02/26/2015 02:00 PM
CLAREMORE, Okla. (AP) – A local family, dedicated to the support of Native American communities, presented the endowed “Live an Honest Day” challenge scholarship of $25,000 to Rogers State University during the recent Claremore Chamber of Commerce Gridiron. The Bickford family endowment to RSU was established for Native American students who plan to go into careers involving science, technology, engineering and/or math (STEM). Community members and businesses have been asked to join in the challenge by donating toward the scholarship. The endowment was established in memory of Paul Bickford, a longtime resident and supporter of Claremore, who died from a vehicle accident in April 2013. Paul was an advocate for Native American organizations, specifically the American Indian Science and Engineering Society (AISES). [BLOCKQUOTE]Owner of Cherokee Data Solutions Pamela Bickford, said her husband (Paul) understood that by instilling the love of STEM in today’s youth, brightens the future of tomorrow. For almost a decade, the Bickfords have sponsored AISES in Rogers County, increasing the representation of Native Americans in STEM through pre-college, college and professional programs. In addition to AISES, Paul Bickford judged VEX Robotics competitions locally, and at the national level as a lead judge for the VEX World Championship events. “Paul’s life’s work was dedicated to future generations,” said Pamela. “Currently, Native American drop-out rates, as well as poverty, drug abuse, domestic abuse and suicide rates are alarmingly high. It’s concerning to us as Native Americans, and so it made sense as a family to share Paul’s life mission — to encourage success among youth, particularly Native American students.” Individuals and businesses wanting to accept the “Live an Honest Day” challenge, can visit any RCB Bank location and donate directly to the PFB Live an Honest Day Foundation. “There’s no amount that’s too much or too little. Individuals, corporations and foundations are stepping up to join us in the essence of Paul’s mission for students in STEM,” Pamela said. “Our family stands in awe of everyone’s generosity, and more, that the future matters.”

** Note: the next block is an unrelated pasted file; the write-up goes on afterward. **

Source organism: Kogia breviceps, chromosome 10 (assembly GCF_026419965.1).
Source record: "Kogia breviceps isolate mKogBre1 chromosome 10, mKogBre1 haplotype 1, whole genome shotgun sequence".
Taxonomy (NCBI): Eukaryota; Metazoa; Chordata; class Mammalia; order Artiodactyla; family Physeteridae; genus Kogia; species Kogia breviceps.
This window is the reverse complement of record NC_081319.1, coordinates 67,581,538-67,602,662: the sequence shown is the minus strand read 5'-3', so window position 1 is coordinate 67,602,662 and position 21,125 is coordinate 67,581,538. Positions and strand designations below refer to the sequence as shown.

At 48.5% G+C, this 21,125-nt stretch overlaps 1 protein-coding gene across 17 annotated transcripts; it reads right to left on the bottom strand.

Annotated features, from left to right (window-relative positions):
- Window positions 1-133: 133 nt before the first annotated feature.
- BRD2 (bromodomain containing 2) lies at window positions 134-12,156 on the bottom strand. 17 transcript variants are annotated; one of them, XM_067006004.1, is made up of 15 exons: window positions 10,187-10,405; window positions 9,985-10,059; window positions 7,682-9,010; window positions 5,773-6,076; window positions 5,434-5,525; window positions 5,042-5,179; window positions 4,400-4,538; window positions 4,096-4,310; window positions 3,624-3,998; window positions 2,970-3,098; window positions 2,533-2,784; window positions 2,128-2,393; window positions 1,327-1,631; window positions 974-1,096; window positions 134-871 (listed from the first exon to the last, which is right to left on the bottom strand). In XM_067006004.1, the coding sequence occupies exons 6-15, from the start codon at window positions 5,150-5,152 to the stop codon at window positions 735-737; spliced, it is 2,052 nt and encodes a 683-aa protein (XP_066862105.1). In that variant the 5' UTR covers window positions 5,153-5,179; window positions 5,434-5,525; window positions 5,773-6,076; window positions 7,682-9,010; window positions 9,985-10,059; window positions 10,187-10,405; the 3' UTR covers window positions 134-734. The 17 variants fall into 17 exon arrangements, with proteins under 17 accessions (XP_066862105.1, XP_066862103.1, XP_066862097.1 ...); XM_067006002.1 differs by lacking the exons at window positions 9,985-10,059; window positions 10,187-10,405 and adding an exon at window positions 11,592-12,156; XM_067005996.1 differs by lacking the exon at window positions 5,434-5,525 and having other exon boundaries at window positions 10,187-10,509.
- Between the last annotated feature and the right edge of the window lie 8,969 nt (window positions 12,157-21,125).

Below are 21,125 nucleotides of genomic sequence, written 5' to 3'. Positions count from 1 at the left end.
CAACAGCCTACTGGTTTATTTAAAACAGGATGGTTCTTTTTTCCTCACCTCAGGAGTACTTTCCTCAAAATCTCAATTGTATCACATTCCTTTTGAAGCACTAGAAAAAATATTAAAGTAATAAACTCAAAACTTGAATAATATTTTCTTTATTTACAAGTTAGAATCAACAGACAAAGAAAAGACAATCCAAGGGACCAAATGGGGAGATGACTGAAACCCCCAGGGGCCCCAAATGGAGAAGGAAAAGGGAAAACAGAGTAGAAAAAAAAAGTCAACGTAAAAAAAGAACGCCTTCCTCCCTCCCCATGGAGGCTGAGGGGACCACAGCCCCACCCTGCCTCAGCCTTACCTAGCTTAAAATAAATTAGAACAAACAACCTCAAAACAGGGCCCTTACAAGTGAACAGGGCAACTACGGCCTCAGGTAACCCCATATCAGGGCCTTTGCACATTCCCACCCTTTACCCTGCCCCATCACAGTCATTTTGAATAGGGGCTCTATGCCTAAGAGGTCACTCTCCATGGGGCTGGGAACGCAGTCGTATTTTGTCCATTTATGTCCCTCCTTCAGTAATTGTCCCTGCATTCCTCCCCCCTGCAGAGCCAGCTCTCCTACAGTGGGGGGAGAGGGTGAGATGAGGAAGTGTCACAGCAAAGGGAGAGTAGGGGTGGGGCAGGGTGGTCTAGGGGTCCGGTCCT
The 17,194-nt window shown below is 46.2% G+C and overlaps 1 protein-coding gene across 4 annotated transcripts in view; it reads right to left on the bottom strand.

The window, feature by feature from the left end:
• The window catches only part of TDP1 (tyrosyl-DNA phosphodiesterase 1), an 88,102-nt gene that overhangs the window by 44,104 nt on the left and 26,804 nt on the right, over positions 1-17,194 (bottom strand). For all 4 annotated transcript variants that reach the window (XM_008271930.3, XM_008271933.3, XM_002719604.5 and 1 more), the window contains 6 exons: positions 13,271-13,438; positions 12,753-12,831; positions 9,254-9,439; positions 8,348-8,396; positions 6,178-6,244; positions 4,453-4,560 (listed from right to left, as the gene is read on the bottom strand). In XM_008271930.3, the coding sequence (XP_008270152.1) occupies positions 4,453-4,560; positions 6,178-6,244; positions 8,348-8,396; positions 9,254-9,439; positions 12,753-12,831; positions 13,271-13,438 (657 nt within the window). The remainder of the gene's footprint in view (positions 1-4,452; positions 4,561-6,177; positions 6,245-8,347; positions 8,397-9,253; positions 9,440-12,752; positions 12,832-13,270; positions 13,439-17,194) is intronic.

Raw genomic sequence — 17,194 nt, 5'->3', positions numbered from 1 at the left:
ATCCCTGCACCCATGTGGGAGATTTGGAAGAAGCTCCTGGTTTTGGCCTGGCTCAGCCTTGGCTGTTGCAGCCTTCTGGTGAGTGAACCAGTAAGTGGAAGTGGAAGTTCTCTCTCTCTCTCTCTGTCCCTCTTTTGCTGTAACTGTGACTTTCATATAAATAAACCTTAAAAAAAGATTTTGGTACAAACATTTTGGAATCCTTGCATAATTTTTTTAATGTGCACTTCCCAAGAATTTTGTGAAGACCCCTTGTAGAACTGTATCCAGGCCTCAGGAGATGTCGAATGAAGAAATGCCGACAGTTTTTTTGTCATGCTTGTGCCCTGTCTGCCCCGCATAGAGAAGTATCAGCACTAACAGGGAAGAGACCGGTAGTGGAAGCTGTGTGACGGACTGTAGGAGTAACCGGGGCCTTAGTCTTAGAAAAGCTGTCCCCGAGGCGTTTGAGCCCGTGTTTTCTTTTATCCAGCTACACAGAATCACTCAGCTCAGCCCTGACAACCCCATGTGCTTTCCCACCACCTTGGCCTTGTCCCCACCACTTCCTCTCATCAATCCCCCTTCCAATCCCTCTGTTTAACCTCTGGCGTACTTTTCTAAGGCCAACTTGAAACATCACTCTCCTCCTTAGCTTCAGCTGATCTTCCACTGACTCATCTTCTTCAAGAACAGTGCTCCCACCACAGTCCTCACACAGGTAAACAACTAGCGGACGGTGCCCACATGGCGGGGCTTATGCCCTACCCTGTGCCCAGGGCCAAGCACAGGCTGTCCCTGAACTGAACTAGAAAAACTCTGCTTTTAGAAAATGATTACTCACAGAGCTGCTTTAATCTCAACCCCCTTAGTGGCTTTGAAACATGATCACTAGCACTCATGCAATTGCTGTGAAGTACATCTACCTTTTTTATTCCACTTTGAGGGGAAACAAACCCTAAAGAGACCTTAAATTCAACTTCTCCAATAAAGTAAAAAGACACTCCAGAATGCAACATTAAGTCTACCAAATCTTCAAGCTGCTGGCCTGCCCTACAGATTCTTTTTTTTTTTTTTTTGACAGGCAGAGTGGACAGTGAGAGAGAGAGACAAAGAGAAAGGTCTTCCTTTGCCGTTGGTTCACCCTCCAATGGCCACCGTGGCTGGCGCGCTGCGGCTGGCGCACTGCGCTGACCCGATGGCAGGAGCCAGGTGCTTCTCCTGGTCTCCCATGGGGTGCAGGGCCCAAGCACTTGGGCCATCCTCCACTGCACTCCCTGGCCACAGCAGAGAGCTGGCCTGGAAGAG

02/26/2015 12:00 PM